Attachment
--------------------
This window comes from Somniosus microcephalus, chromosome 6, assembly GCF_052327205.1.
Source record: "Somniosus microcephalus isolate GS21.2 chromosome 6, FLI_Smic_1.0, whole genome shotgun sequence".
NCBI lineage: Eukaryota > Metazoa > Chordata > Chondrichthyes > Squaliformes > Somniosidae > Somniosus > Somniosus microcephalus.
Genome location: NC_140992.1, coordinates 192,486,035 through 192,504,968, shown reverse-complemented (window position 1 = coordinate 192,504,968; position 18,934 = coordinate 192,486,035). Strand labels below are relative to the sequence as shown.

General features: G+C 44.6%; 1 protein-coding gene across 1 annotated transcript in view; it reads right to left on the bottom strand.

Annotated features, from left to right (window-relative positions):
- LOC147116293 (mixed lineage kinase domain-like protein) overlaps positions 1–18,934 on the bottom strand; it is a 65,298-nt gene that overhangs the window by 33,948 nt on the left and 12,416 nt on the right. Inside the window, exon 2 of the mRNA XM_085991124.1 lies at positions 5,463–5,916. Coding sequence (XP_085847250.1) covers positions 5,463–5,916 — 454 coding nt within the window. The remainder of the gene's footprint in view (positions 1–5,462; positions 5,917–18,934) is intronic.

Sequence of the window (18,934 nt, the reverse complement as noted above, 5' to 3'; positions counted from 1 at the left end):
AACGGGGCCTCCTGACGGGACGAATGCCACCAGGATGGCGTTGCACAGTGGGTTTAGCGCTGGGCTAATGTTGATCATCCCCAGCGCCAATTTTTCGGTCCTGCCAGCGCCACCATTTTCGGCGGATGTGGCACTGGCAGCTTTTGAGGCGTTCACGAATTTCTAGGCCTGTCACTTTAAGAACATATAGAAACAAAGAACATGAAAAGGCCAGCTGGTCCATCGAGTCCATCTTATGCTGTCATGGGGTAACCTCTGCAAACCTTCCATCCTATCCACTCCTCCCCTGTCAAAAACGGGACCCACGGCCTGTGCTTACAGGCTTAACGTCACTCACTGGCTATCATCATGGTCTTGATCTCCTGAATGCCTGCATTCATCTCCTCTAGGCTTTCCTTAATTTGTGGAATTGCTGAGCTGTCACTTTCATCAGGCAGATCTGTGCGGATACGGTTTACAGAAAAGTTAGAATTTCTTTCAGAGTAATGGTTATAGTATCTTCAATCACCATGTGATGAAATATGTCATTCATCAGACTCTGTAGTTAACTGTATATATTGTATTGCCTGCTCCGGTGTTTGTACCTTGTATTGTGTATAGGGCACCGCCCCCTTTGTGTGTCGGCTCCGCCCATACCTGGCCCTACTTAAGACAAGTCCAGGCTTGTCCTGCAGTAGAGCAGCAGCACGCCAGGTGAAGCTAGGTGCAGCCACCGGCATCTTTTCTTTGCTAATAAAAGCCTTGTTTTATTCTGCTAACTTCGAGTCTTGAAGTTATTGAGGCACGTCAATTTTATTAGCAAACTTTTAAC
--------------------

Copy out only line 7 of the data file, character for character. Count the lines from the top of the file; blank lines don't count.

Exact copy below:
- LOC147116293 (mixed lineage kinase domain-like protein) overlaps positions 1–18,934 on the bottom strand; it is a 65,298-nt gene that overhangs the window by 33,948 nt on the left and 12,416 nt on the right. Inside the window, exon 2 of the mRNA XM_085991124.1 lies at positions 5,463–5,916. Coding sequence (XP_085847250.1) covers positions 5,463–5,916 — 454 coding nt within the window. The remainder of the gene's footprint in view (positions 1–5,462; positions 5,917–18,934) is intronic.